By Maila Baje
Amid the dreariness of daily political narrative, it is refreshing once in a while to proceed along parallelisms no matter how outlandish they might sound.
How does a country’s journey from point A to B end up at a lower-case e in light italics? And can we be sure we have arrived?
A unified communist party fusing the two best indoctrinated and organized comrades drives a government enjoying a massive legislative mandate. Instead of administering ‘new Nepal’, it is muddling from crisis to crisis. Of the three pillars of our redesigned state, secularism was first to shake. The only reason it still stands is the split between the monarchical and republican advocates of Hindu statehood.
There are other intriguing aspects to the precipitous rise in anti-secularism sentiments. Was the impetuous and enigmatic declaration on the abolition of Hindu statehood the culmination of a decades-long conspiracy to break one of the last barriers to the worldwide dissemination of the Good News? Was it aimed at removing what was construed as the most formidable plank of monarchy to cut it down to size? Or was it just another way of perpetuating destabilization? If anything, Hinduism has had an unprecedented and unexpected revival in secular Nepal.
Still, our astonishment at the plight of secularism pales in comparison to that vis-à-vis the dark clouds hovering above federalism. Not even a year into its existence, that pillar is slowly but surely being questioned on structural grounds. The controversy over the additional tax burden is symptomatic of a wider re-evaluation likely to ensue sooner rather than later.
Republicanism has proven more resilient. It has become fashionable to attribute its success to the unpopularity of the ex-monarch which is only surpassed by that of the ex-heir apparent. Less conspicuous in our collective consideration is the continuing childhood of the candidate for ‘baby king’. The more critical factor, though, may be the relative success of the presidency.
Compared to the occupants of other institutions of state, Ram Baran Yadav and now, Bidya Bhandari, have discharged their duties with remarkable decorum and dignity. Granted, they have been able to dodge serious controversy because of the ceremonialism of their office. Yet it is the individual that has made the institution count.
Even if the presidency were to maintain its record of probity and rectitude, would it be able to compensate for the ricketiness of new Nepal’s other two pillars? That remains in the realm of the future.
There is value for all stakeholders – external and internal – in revisiting and reevaluating how it all began and what went on midway to grasp where things are now.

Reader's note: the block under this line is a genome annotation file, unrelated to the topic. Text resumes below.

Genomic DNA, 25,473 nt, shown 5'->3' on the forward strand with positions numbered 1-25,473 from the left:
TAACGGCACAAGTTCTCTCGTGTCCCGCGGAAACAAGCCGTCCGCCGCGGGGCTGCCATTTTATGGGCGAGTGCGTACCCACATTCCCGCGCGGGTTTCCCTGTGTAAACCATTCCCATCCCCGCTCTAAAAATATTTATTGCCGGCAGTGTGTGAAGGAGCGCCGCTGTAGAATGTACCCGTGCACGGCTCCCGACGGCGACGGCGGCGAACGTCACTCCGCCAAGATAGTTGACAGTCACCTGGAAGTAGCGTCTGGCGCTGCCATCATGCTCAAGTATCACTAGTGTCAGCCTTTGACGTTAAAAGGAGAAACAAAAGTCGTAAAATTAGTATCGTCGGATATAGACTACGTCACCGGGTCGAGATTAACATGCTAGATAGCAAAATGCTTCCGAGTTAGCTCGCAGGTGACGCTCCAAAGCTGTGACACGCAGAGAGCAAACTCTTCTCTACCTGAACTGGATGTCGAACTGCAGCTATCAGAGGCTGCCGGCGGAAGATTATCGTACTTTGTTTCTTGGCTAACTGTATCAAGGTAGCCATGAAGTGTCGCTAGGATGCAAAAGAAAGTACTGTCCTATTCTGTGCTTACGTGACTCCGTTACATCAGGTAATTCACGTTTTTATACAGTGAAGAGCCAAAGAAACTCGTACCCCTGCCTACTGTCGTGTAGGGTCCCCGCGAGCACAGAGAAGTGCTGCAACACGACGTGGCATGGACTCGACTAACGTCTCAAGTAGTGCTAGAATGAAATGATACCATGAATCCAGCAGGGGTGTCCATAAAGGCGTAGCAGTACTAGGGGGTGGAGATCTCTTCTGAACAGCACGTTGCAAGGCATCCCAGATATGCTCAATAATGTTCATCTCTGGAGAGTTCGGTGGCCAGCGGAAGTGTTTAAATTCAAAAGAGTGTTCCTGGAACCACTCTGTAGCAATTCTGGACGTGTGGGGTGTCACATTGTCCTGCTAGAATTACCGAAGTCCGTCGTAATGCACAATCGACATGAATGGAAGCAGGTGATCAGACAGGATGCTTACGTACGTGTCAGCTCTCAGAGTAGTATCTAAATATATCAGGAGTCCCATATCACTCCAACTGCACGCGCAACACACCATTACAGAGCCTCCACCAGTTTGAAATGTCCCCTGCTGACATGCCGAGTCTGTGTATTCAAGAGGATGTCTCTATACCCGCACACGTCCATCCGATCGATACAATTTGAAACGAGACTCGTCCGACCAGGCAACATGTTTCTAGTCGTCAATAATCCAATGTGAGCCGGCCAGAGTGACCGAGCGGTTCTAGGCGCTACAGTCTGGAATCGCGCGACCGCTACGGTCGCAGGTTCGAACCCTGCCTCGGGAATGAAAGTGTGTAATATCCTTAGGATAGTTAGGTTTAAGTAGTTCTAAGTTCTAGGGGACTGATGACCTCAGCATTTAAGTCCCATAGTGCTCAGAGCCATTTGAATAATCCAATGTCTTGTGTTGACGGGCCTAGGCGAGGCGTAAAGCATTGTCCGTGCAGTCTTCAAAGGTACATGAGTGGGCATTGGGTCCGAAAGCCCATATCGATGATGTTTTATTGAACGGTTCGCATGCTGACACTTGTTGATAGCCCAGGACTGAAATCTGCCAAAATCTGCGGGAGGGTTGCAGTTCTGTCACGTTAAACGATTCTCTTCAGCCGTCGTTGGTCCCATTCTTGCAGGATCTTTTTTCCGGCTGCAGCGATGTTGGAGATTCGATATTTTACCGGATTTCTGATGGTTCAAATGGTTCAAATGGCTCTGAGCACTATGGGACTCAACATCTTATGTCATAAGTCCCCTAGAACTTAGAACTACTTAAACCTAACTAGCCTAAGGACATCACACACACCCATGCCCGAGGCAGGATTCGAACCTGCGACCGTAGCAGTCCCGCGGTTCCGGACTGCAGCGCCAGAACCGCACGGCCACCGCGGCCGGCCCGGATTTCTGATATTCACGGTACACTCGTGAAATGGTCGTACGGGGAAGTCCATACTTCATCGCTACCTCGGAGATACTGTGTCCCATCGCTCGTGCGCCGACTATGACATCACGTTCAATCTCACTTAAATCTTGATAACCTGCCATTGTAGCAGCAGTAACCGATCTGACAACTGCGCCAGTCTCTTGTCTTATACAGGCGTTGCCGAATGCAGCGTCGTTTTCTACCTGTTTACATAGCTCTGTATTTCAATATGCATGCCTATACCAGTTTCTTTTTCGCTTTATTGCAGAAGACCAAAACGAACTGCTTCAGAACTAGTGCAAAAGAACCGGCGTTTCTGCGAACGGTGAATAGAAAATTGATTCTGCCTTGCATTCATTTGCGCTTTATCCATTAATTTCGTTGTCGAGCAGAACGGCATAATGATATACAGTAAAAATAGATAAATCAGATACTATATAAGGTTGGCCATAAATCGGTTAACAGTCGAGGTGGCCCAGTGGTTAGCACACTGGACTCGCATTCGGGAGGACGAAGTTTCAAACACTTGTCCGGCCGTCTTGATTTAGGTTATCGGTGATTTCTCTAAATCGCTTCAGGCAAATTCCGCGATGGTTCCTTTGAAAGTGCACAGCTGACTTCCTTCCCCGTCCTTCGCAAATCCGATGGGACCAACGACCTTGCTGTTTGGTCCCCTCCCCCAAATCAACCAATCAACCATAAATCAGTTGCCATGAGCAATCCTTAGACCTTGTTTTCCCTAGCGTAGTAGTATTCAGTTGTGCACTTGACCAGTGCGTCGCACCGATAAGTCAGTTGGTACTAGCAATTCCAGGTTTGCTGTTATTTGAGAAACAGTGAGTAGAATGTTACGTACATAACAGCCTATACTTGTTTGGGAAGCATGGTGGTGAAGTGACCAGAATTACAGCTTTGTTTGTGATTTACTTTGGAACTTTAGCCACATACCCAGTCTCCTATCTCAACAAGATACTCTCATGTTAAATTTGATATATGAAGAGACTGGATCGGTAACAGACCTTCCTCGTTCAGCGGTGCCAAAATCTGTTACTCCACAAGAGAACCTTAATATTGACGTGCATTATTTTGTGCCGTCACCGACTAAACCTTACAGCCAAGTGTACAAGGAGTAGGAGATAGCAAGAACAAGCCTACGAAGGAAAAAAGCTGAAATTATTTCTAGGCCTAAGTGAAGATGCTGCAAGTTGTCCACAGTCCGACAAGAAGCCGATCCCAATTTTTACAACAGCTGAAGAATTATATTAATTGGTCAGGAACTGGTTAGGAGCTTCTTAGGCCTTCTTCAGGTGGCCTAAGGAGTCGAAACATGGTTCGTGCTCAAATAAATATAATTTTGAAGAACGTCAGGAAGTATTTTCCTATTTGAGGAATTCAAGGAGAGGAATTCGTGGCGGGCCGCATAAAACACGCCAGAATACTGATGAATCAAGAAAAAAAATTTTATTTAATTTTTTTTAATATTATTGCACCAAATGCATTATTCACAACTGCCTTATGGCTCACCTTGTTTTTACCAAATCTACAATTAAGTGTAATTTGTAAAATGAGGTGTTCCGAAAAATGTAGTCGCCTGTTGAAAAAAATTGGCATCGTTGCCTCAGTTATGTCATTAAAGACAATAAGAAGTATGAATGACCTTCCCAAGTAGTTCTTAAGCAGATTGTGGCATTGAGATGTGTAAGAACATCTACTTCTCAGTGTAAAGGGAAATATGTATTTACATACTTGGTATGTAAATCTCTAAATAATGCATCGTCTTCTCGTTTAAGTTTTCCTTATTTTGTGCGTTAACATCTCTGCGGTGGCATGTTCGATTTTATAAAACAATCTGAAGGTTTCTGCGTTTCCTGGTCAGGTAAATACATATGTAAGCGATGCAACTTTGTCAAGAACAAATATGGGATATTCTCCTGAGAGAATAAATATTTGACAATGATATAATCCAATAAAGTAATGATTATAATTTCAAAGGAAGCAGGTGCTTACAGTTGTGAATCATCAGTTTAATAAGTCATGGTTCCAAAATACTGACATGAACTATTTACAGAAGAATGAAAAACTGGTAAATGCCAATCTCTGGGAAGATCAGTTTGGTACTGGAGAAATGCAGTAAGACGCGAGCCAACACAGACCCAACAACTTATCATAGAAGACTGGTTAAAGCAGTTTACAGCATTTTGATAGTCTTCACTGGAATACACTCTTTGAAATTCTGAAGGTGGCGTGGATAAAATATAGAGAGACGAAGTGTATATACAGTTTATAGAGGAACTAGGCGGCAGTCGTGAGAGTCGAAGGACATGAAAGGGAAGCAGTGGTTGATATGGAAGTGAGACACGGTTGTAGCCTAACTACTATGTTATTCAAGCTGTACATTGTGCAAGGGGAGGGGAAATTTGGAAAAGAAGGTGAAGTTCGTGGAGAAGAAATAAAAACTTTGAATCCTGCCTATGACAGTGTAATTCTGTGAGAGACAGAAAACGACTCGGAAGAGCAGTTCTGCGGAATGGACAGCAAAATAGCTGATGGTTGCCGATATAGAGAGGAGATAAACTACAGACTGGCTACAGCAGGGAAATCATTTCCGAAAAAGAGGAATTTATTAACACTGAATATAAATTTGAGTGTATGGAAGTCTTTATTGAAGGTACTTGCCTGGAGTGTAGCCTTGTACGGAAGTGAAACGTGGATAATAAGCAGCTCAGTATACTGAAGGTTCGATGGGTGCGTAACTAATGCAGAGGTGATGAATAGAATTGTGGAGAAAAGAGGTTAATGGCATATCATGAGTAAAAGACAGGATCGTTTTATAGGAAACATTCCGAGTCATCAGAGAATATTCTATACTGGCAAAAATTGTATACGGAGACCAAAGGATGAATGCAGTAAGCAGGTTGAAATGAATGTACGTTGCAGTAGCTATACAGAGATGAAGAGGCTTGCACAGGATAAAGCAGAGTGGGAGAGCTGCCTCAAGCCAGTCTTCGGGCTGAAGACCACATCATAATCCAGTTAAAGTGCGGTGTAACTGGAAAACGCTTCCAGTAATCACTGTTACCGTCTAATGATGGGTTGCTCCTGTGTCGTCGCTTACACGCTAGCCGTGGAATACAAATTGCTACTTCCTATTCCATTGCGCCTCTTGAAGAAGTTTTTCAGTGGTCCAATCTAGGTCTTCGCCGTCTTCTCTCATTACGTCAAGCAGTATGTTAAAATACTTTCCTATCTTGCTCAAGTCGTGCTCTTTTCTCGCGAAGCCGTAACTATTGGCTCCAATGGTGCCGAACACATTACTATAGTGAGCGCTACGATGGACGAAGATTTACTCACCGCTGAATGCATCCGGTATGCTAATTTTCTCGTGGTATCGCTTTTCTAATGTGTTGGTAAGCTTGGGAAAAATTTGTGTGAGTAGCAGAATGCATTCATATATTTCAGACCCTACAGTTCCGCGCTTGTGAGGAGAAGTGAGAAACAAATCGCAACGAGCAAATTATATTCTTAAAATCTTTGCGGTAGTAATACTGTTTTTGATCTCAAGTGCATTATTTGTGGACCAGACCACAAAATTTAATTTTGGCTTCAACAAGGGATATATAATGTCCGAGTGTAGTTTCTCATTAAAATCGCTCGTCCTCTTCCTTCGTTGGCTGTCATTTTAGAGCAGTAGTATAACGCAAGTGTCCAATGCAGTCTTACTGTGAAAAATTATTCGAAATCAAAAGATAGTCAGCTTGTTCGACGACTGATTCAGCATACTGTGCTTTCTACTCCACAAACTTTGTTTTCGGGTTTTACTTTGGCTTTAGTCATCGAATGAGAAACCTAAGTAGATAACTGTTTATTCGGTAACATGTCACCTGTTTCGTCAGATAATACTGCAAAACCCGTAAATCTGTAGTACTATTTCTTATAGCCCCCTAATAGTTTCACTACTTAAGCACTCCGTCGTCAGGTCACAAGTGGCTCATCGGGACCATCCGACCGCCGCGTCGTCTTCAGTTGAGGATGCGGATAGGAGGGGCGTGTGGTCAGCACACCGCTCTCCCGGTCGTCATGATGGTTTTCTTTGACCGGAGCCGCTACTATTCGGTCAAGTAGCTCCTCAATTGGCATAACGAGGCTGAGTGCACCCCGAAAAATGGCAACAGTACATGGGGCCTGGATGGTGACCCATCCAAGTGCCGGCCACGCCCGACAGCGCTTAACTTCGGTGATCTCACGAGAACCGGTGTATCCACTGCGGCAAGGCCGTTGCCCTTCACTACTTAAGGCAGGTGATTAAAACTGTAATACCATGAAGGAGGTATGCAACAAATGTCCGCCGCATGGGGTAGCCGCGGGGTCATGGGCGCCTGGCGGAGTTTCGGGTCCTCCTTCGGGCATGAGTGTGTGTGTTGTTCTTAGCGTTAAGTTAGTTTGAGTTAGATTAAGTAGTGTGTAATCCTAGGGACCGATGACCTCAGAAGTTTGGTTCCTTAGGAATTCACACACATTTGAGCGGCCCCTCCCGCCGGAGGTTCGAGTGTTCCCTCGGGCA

Chandra Prakash Gajurel, who once headed the Maoists’ international relations department, put things very succinctly the other day in an interview with BBC Radio’s Nepali Service. Gajurel is now languishing in the sidelines as a member of Mohan Baidya’s more radical but rump group.
In the interview, Gajurel conceded that the Maoists ended up furthering India’s interests in Nepal. However, he was not prepared to concede that the Maoists had served as fifth columns. When the ragtag band of Nepali radicals rose up against the monarchy and the parliamentary system, India had little use for them. Having kept the Maoists in reserve, in Gajurel’s telling, the Indians brought them out when they needed to chastise the monarch.
Despite the palace’s coziness with China and Pakistan, New Delhi wasn’t ready to dispense with Nepal’s royalty. When events took their course, India didn’t feel terribly sorry. Nothing ground-breaking here. Where Gajurel gets interesting is when he describes how the Maoist leadership went on to join hands with the parliamentary forces. Gajurel has some credibility in calling this a betrayal of the revolution because both he and Baidya were in detention in India while the events leading up to the 12 Point Agreement unfolded in New Delhi.
On the other hand, if Pushpa Kamal Dahal and Baburam Bhattarai ultimately chose to side with the parties against the palace and split the difference, it was the triumph of pragmatism over principle. A one-party people’s republic of Nepal was always inconceivable, even in the event of a full and formal Chinese takeover.
Pragmatism in input implies the inevitability of practicality in the outcome. If Dahal and Bhattarai created history in the annals of revolution by effecting a betrayal from the top, as Gajurel avers, he himself has grasped the opportunity latent in letting ‘what should be’ prevail over ‘what is’.
China, India and the West – in that precise order – have benefited from new Nepal, after having committed so heavily to suppress the Maoist rebellion on the back of the monarchy. Each of the three external stakeholders is still probably engaged in long-term cost-benefit analysis. If their collective objective is to keep Nepal in suspended animation as the significant acts of the Great Global Drama continue to unfold elsewhere, then they have succeeded.
The cycle thus continues as the new empowerment creates new alienation. Maybe that’s why, in the interview, Gajurel sounded quite sanguine about his aims and ultimate accomplishments. Nepalis ignored Dahal and Bhattarai once only to marvel at their machinations. Would we dare ignore Gajurel or Netra Bikram Chand? Maybe. Not doing so might be the more pragmatic way, though.
A revolution devoured by its parents?
By Maila Baje